Observers flying near the area of Hunga Tonga-Hunga Ha’apai (about 62 km NNW of Nuku’alofa, the capital of Tonga) on 16 or 17 March reported seeing an eruption. Photos showed an eruption plume with a wide base that rose from the sea surface and mixed with meteorological clouds. Based on information from the Tonga airport and analysis of satellite imagery, the Wellington VAAC reported that on 18 March, a plume rose to altitudes of 4.6-7.6 km (15,000-25,000 ft) a.s.l. and drifted NE.
The AFP reported that a volcanic eruption near the South Pacific nation of Tonga has destroyed rich birdlife and vegetation, leaving a wasteland of black ash and tree stumps.
Radio journalist George Lavaka visited the island Thursday and said the explosions were accompanied by a deep rumbling. “The island itself is totally destroyed,” Lavaka said, “there is no living thing left there, it’s all covered in black ash. “There are only black stumps where the coconut trees were,” he added. “We saw dead birds and fish in the water.”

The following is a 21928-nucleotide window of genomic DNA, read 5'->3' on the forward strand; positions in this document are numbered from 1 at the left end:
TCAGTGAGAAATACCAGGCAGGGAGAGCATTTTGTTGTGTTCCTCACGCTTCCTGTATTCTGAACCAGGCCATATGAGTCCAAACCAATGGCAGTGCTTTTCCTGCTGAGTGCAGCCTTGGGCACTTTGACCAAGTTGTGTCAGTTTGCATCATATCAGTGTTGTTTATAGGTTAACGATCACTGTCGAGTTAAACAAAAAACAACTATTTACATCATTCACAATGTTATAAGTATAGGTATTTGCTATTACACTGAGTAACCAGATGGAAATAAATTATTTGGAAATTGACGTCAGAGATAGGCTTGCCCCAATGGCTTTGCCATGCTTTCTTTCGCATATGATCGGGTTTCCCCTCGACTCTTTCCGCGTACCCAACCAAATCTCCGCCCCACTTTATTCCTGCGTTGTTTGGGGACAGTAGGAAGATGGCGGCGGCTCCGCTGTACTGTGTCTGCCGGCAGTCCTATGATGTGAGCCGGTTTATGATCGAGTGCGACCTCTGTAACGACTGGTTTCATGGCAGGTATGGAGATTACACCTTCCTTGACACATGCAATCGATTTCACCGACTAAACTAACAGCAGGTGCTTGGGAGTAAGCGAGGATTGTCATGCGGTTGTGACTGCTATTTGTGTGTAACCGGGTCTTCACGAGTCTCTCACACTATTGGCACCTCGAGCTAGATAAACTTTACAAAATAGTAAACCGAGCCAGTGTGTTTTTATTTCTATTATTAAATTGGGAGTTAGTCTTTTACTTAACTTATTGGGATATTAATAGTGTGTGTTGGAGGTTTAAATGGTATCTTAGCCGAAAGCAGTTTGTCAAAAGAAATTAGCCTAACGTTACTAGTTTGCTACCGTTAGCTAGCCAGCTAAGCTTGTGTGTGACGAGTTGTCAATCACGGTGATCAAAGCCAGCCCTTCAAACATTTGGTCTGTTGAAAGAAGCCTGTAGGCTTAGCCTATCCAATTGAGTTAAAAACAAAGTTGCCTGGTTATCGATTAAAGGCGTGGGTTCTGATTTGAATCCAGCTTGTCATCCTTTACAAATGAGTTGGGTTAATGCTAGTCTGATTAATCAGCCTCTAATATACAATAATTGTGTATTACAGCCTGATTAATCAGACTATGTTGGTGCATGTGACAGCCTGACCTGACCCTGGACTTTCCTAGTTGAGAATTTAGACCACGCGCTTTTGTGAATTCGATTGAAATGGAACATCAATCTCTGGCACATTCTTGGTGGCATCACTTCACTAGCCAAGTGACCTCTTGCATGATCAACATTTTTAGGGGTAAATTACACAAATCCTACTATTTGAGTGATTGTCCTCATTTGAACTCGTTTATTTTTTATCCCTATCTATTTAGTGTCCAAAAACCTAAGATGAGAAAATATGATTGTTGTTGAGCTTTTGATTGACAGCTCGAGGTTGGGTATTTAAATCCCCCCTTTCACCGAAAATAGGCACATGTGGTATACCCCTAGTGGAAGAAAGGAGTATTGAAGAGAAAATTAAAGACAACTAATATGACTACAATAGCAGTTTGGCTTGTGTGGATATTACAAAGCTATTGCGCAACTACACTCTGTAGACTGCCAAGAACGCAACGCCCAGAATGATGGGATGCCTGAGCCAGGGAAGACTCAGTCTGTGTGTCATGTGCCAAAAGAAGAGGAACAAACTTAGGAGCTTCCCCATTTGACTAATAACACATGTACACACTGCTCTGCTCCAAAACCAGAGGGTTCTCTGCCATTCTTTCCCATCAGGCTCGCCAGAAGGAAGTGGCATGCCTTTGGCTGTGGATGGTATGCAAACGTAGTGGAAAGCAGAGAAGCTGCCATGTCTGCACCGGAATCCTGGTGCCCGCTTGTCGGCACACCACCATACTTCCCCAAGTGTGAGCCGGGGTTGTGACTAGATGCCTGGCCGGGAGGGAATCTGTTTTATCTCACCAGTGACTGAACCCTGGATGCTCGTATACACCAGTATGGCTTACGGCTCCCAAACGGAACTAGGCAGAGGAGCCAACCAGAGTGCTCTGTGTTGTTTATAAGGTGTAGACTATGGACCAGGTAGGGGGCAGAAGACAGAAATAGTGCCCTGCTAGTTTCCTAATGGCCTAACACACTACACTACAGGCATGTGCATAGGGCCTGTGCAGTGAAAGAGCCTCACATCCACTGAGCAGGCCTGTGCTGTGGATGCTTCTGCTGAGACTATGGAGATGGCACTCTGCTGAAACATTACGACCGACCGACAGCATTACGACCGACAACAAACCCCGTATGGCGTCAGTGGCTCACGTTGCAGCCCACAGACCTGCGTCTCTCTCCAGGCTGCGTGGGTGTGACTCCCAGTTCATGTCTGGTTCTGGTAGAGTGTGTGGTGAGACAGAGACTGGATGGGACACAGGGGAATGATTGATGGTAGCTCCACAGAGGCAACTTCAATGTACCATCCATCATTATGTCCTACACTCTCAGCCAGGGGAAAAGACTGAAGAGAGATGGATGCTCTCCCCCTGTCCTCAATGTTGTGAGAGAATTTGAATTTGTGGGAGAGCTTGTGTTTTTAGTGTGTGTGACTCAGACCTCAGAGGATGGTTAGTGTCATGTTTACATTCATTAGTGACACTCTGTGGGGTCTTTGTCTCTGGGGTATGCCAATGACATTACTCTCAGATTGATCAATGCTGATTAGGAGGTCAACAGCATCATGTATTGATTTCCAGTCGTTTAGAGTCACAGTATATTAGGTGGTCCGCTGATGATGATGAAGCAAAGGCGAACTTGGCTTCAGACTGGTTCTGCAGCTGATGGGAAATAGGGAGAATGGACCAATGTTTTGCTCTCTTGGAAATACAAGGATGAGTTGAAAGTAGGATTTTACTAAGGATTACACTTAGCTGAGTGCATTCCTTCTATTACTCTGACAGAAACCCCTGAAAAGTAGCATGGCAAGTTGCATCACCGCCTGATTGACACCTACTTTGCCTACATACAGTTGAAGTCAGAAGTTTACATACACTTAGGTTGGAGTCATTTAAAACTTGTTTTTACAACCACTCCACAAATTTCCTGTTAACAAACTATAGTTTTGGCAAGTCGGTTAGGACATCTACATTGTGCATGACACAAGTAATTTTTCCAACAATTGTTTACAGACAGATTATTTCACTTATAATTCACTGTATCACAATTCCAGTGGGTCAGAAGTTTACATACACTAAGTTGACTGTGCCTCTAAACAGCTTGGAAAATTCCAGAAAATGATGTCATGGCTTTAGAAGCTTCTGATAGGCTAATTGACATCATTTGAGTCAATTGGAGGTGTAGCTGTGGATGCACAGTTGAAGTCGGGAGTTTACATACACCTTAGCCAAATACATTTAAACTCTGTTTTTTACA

Tonga’s chief geologist Kelepi Mafi, who inspected the area Thursday, said the volcano has two vents, one on Hunga Ha’apai and another around 100 metres offshore. The volume of the rock and ash coming from the vents has completely filled the gap between the offshore vent and Hunga Ha’apai, increasing the island’s land mass by hundreds of square metres.
Sources: Steven Gates and Keizo Gates, Wellington Volcanic Ash Advisory Center (VAAC) , AFP – (Some reports are provided courtesy of the Smithsonian’s Global Volcanism Program and the US Geological Survey’s Volcano Hazards Program.)